Still, some of the artworks in the exhibition reflect the twisted history of “Based in Berlin,” though in a subtle way. The Japanese-American artist-duo Jay Chung and Q Takeki Maeda installed a gallery of official portraits of politicians in the corridor of the studio building of Monbijoupark. The photographs show several former political opponents of the current mayor. Displaying, for instance, the portrait of Frank Steffel, a Christian Democrat, who lost the mayoral election in 2001, as well as Friedbert Pflüger, who was defeated by Wowereit in 2006, it is a reflection of his political career and history. Truly, one thinks, things could have turned out worse for the city. Another reference to local politics is placed at the KW Institute for Contemporary Art on Auguststrasse, one of the show’s four satellite venues. A majestic looking Wowereit, photographed by Clegg & Guttmann, greets the visitor on an almost empty floor, which hosts the projects of “After the Butcher,” an artist-run exhibition space in Berlin-Lichtenberg.
In turn, the video work by the Vietnamese artist Akim, shown at the Hamburger Bahnhof, seems to investigate the terminology of “performance” as evoked by the term “Leistungsschau,” implicitly revealing the idea of an art sphere determined by efficiency, marketability, and competition. It is a best-of collage of found footage from the graffiti scene, epitomizing the lust for competition and the speedy aesthetics applied to public transport trains. How many seconds do I need to change the color of one square meter of a subway train? From this angle, performance in art is taken literally, measurable in seconds and square meters.
Still, one looks in vain for more explicit artworks relating to the city or the politics that rules it. How exactly does Berlin shape and inscribe itself in the work of these artists? Is the place of production still as relevant as the title of the show suggests? Or is “Berlin” merely a biographical asset which secures the artist a bonus in the global art market? According to the curatorial team, “‘Based in Berlin’ is decidedly not a thematic exhibition.” The negation of a thematic framework gives the curators the freedom to work “inductively within a formally defined frame of research.” But this negation also makes it somehow impossible to judge on its own success or failure qua exhibition.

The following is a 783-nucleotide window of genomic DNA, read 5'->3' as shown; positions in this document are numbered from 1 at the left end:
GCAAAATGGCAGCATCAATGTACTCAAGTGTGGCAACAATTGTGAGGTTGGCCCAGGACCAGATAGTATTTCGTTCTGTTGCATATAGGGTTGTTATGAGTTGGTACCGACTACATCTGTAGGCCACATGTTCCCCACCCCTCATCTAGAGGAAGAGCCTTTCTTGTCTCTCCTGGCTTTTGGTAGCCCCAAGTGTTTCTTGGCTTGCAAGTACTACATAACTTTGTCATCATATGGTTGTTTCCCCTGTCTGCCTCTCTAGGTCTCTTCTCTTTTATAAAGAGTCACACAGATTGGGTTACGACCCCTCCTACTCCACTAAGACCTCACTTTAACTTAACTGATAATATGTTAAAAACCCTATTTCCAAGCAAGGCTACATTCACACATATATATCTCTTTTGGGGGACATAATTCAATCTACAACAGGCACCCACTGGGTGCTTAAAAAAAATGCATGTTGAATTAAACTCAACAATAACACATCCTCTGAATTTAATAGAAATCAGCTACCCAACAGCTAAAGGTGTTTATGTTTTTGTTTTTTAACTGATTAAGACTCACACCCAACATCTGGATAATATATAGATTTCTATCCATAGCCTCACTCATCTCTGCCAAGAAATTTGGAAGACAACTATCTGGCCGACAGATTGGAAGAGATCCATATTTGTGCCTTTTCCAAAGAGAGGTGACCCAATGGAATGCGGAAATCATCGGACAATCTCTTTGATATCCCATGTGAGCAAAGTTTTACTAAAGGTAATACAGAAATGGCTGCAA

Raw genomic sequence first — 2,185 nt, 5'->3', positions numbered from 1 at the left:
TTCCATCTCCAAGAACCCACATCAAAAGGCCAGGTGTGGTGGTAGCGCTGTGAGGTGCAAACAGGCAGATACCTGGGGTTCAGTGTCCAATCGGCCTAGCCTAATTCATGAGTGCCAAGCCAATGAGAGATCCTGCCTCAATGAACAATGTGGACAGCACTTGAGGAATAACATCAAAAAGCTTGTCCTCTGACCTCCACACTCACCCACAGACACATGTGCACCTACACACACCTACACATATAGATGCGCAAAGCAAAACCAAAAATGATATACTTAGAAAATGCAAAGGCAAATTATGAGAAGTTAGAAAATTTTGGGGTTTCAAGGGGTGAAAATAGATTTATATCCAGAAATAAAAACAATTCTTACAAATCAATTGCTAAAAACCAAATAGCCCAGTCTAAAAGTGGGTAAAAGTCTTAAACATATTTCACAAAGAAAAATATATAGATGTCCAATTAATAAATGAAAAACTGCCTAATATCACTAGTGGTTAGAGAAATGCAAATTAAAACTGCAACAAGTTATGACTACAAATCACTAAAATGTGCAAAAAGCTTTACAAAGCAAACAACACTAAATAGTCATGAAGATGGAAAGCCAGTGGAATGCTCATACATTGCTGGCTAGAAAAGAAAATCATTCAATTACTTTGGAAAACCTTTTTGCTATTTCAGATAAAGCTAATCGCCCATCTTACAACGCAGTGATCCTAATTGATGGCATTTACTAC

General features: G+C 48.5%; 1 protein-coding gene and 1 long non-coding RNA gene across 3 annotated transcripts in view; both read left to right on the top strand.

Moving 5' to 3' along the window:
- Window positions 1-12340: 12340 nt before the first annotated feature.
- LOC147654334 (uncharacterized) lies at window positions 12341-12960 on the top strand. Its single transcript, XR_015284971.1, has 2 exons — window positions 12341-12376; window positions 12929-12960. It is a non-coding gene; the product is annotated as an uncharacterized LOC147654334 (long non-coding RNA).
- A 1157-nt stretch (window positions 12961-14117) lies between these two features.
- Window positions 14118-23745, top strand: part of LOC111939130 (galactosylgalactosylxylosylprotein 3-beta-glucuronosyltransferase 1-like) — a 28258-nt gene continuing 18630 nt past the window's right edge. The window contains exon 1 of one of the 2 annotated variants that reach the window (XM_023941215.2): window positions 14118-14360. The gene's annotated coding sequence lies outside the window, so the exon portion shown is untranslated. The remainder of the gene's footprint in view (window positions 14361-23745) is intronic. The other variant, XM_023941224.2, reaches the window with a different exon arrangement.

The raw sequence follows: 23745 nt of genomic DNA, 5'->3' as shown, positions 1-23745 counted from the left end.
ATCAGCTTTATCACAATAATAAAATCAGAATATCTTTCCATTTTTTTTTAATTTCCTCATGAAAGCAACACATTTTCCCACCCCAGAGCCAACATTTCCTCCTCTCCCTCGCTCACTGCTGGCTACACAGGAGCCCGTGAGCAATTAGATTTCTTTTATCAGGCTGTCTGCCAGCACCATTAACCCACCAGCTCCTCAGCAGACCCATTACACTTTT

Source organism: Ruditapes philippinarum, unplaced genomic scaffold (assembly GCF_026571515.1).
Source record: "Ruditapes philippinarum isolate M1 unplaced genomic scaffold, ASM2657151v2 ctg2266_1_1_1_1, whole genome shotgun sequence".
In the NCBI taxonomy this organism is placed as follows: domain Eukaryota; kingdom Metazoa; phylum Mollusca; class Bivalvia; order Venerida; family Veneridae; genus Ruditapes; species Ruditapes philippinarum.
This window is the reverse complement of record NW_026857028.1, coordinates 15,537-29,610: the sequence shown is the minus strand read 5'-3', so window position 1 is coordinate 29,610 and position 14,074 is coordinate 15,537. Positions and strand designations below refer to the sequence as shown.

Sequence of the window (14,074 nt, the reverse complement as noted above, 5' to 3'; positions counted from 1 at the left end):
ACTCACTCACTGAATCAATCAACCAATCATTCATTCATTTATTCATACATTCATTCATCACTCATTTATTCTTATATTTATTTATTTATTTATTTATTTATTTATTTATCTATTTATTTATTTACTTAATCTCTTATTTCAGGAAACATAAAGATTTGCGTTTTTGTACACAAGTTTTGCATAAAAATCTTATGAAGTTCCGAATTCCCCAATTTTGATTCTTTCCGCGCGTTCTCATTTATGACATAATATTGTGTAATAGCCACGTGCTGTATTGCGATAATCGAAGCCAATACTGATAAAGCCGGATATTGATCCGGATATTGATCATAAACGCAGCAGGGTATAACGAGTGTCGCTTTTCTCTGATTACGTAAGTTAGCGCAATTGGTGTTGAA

It may be that “Based in Berlin” is best characterized as an in-between: neither wrong nor right, neither boring nor not thoughtprovoking. It may be compared to the three Chinese fake SUVs— a project by Oliver Laric— displayed on a huge, stage-like construction. Their strong physical resemblance to BMW models already in production led to their import being restricted by the European Union. However, the message of the dangling cars in the framework of this particular exhibition is not quite clear; they pose questions that they do not actually attempt to answer, standing in most interesting relation, perhaps, to the fleet of “real” German VIP cars that took around the assembled dignitaries on opening day. One would have hoped that the exhibition was more connected to its city, its realities and contradictions, instead of merely hovering over it. Kito Nedo